Johannesburg - Pizza was becoming the fastest-growing fast food offering on the continent, especially in South Africa, and the financial reports of food service firms, as well as the international pizza companies entering the market, attested to that, equity analysts agreed last week.
Independent retail analyst Syd Vianello said one had only to look at the recent year-end financial results of Spur Corporation’s pizza brand, Panarottis Pizza Pasta, which delivered a 28.2 percent increase in sales. “If you look at these results, there is no doubt that pizza is a growing offering in South Africa and elsewhere on the continent.”
The reason for the growth was the product’s affordability.
“It is relatively healthy and it is affordable. And there is a huge market of people who are looking for affordable food.”
Vianello said the success of chicken chain KFC, owned by Yum Brands, showed emerging markets were looking for affordable convenient food.
Daniel Isaacs, an equity analyst at 36One Asset Management, said pizza had experienced strong growth in the fast food space, and the take-up of pizza in consumer segments that previously had limited access to it had been notable.
Both analysts were reacting to the return of Pizza Hut, which is also owned by Yum Brands and left the South African market in 2008.
It launched its first store in Honeydew, Johannesburg last week and said it planned to open more stores in Boksburg, Midrand and Soweto, as well as in Zambia and Angola.
It is no surprise that Pizza Hut is targeting areas which, as Isaacs mentioned, have had limited access to this offering.
However, Famous Brands has already made its mark in these markets. The JSE-listed group, which has 446 Debonairs Pizza franchises, does not only have outlets in most shopping centres in the townships, but it sells pizza in transport hubs such as taxi ranks for less than R30.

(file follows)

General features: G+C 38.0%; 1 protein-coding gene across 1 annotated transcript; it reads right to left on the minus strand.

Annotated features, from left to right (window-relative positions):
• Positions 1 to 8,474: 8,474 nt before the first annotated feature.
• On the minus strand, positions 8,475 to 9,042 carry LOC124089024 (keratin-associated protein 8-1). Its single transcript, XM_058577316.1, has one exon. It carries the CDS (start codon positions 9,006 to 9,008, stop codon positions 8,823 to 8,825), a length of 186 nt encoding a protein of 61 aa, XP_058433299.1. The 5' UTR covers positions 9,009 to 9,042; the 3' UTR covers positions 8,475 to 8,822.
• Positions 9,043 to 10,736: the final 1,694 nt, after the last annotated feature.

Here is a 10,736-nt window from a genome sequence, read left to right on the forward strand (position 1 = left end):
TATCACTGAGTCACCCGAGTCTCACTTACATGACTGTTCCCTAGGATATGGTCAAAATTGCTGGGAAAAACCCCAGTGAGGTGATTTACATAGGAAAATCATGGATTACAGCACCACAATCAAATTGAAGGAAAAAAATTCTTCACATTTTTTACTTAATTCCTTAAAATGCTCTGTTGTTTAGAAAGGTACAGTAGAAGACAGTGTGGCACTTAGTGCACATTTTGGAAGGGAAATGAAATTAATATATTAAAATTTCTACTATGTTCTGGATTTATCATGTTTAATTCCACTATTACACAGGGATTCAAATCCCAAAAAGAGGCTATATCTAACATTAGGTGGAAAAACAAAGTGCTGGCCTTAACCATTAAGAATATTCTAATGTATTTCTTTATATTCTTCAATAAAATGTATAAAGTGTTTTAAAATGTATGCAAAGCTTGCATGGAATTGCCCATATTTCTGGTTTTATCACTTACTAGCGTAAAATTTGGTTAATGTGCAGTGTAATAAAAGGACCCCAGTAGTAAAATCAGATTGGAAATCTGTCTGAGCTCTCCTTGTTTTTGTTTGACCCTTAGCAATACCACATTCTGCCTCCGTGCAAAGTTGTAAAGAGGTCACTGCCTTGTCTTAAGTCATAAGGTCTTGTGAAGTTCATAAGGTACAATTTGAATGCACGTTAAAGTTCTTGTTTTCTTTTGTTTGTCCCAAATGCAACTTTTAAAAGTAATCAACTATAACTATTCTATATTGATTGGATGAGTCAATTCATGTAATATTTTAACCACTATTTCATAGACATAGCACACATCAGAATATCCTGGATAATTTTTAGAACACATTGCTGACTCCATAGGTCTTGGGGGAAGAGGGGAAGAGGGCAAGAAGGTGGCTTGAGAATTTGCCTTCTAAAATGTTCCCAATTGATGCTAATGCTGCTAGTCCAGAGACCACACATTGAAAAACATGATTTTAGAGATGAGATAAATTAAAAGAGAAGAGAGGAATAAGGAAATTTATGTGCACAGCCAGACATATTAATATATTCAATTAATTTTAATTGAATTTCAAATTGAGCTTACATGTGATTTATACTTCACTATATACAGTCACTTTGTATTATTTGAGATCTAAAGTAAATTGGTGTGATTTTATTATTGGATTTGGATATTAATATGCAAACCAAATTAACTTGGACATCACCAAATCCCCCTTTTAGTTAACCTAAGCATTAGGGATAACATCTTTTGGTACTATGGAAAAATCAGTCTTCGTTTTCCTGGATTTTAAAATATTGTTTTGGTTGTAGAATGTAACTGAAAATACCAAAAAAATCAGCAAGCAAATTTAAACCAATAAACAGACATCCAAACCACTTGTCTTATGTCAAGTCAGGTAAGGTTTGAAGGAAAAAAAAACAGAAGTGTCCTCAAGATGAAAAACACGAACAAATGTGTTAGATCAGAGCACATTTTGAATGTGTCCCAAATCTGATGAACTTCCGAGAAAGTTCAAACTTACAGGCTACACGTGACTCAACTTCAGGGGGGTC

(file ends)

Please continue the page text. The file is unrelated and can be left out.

But what took Pizza Hut so long to realise this growth was happening? Vianello was perplexed by the slow response from Yum Brands.
“The fact that KFC is doing so well in sub-Saharan Africa was supposed to give Yum Brands an indication that the fast food market was growing in this region,” he said.
The fact that US-based food company Domino’s Pizza, which signed a 30-year master licence agreement with Taste Holdings, planned to open outlets in South Africa should have been a sign of how promising the market was, he said.
“Yum Brands owns KFC and if there is anyone who understands the dynamics of the South African convenience food market, surely it’s going to be Yum Brands,” he said.
Yum Brands has been in the market for 30 years and operates about 750 local KFC outlets. “They know the market, they have also created the market and contributed to the growth in the market,” Vianello said.
Yum Brands chief operating officer Stephen Hazard agreed that it was a shame for a global brand not to have a pizza offering in Africa. He was quoted as saying: “For us not to be in Africa seemed really a shame for a global brand… As we started to look at the African pizza market it seemed like a really exciting market.”
Isaacs believed the growth in the pizza market with the entry of groups like Domino’s and Pizza Hut “will make the segment more competitive and more difficult for companies to make returns that they were making before”.
Isaacs, however, believed that the returns could still be good, as most of the companies taking part in this market space were positive about its growth.
On Friday, Famous Brands marginally gained 5c to R97.25 while Taste Holdings eased 1.6 percent to R3.05.